Why No State Police Reform From Whitman?

Growing Coalition Calls for Independent Auditor & Civilian Complaint Review Board for State Police

On July 13, 1999-thirty years after an incident of police brutality helped spark the Newark riots-a broad coalition of organizations called upon Governor Whitman to make the State Police accountable to independent bodies, not just the Attorney General's office. The organizations included the ACLU-NJ, Black Ministers Council, NJ Coalition Against Police Brutality, NJ Lesbian and Gay Coalition, and People's Organization for Progress.

The NJ NAACP has since joined the call for real reform, and other organizations that want to end bigotry and bad policing are encouraged to contact the ACLU-NJ.

"A civilian complaint review board and an outside auditor will ensure that the State fulfills its promise of a new, improved State Police force," said Rev. Dwight Gill of the Black Ministers Council. "Without those mechanisms, the public will continue—with good reason—to doubt the integrity of the State Police."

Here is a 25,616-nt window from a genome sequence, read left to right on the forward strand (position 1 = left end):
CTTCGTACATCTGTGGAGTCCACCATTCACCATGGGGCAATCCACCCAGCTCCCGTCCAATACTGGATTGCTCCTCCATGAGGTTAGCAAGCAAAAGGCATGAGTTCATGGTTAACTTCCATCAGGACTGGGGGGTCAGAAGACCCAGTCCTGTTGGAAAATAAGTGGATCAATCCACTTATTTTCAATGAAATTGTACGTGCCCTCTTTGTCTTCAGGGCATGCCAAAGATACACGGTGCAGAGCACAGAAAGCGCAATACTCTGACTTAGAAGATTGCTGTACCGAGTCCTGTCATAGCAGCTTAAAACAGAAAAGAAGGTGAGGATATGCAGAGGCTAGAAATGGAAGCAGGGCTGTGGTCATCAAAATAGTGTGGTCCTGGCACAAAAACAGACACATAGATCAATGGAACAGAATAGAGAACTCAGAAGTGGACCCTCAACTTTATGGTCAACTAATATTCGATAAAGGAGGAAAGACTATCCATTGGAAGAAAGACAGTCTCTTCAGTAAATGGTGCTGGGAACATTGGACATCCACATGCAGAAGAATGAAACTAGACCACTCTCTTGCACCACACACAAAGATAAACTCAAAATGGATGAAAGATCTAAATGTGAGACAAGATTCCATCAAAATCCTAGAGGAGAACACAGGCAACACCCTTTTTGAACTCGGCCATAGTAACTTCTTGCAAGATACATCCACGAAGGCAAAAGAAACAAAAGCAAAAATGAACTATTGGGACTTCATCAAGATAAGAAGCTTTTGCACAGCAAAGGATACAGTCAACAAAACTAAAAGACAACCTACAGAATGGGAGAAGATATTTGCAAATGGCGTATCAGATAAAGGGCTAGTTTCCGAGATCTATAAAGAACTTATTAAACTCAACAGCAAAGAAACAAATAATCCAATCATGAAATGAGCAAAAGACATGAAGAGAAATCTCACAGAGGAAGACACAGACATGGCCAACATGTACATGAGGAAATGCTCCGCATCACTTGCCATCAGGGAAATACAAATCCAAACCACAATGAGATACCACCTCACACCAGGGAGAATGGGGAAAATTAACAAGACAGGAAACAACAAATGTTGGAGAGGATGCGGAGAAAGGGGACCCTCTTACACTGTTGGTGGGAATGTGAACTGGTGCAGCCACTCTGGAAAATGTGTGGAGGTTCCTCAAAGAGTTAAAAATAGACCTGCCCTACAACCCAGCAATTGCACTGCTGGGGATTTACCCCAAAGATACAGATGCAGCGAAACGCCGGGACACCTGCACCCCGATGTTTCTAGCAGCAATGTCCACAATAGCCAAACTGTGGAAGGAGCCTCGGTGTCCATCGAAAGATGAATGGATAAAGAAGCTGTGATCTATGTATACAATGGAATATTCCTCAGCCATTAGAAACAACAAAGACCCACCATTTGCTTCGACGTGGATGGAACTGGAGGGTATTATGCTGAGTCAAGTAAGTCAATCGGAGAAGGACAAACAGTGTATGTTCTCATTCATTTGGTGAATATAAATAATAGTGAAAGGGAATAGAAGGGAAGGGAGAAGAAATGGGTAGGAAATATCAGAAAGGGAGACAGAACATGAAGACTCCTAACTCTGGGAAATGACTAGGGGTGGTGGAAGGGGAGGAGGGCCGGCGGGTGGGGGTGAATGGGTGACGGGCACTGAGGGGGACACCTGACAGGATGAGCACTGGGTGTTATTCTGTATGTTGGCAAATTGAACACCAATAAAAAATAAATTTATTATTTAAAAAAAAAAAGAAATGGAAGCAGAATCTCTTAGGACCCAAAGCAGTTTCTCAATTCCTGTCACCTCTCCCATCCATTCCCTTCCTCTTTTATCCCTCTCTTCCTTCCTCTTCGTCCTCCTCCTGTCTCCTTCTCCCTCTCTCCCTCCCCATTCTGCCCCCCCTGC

"The Governor's idea of a solution is to assign the Attorney General to watch over the State Police," stated Kevin Keenan, Acting Executive Di- rector of the ACLU-NJ. "The Attorney General's Office has been part of the problem. What's needed is external accountability that will truly restore the public's faith in policing."

"The Governor's reports are a whitewash on racism and sexism in the State Police," said King Downing of the People's Organization for Progress. "The reports themselves are proof that the state cannot be relied on to police itself."

Civilian complaint review boards have been put in place in dozens of cities over the past thirty years—so many that there are two professional associations of civilian review boards. Independent Police Auditors (IPA) have been hired in San Jose, Pittsburgh, and elsewhere. In 1996, the Los Angeles Police Department hired an inspector general to review the operations of the Internal Affairs Division. In 1996, the Philadelphia Police gave broad auditing powers to the ACLU and NAACP.

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